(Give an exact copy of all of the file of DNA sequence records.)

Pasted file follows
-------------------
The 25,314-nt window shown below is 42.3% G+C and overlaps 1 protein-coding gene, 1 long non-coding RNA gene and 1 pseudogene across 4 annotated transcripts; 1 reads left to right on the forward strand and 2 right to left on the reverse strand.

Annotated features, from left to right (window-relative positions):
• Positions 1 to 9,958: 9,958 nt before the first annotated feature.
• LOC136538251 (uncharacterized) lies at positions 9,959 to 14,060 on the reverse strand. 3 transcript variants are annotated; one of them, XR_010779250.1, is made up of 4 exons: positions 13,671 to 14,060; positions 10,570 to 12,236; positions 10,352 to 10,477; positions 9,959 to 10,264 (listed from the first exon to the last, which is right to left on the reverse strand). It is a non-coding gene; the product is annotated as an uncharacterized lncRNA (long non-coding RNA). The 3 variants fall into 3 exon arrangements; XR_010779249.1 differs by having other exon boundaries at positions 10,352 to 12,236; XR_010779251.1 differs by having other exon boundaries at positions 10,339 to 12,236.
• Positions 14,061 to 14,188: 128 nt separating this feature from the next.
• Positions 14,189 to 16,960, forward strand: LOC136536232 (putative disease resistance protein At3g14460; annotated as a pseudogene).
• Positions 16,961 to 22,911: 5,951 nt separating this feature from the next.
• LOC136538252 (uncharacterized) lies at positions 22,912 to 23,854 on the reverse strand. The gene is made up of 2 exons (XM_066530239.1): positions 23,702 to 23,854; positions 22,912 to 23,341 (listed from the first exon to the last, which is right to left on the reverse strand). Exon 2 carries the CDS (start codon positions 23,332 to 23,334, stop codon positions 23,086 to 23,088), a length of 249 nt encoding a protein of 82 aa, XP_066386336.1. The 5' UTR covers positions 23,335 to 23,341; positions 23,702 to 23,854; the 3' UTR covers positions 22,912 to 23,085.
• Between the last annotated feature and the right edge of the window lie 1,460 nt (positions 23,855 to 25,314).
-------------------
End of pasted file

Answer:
The 25,314-nt window shown below is 42.3% G+C and overlaps 1 protein-coding gene, 1 long non-coding RNA gene and 1 pseudogene across 4 annotated transcripts; 1 reads left to right on the forward strand and 2 right to left on the reverse strand.

Annotated features, from left to right (window-relative positions):
• Positions 1 to 9,958: 9,958 nt before the first annotated feature.
• LOC136538251 (uncharacterized) lies at positions 9,959 to 14,060 on the reverse strand. 3 transcript variants are annotated; one of them, XR_010779250.1, is made up of 4 exons: positions 13,671 to 14,060; positions 10,570 to 12,236; positions 10,352 to 10,477; positions 9,959 to 10,264 (listed from the first exon to the last, which is right to left on the reverse strand). It is a non-coding gene; the product is annotated as an uncharacterized lncRNA (long non-coding RNA). The 3 variants fall into 3 exon arrangements; XR_010779249.1 differs by having other exon boundaries at positions 10,352 to 12,236; XR_010779251.1 differs by having other exon boundaries at positions 10,339 to 12,236.
• Positions 14,061 to 14,188: 128 nt separating this feature from the next.
• Positions 14,189 to 16,960, forward strand: LOC136536232 (putative disease resistance protein At3g14460; annotated as a pseudogene).
• Positions 16,961 to 22,911: 5,951 nt separating this feature from the next.
• LOC136538252 (uncharacterized) lies at positions 22,912 to 23,854 on the reverse strand. The gene is made up of 2 exons (XM_066530239.1): positions 23,702 to 23,854; positions 22,912 to 23,341 (listed from the first exon to the last, which is right to left on the reverse strand). Exon 2 carries the CDS (start codon positions 23,332 to 23,334, stop codon positions 23,086 to 23,088), a length of 249 nt encoding a protein of 82 aa, XP_066386336.1. The 5' UTR covers positions 23,335 to 23,341; positions 23,702 to 23,854; the 3' UTR covers positions 22,912 to 23,085.
• Between the last annotated feature and the right edge of the window lie 1,460 nt (positions 23,855 to 25,314).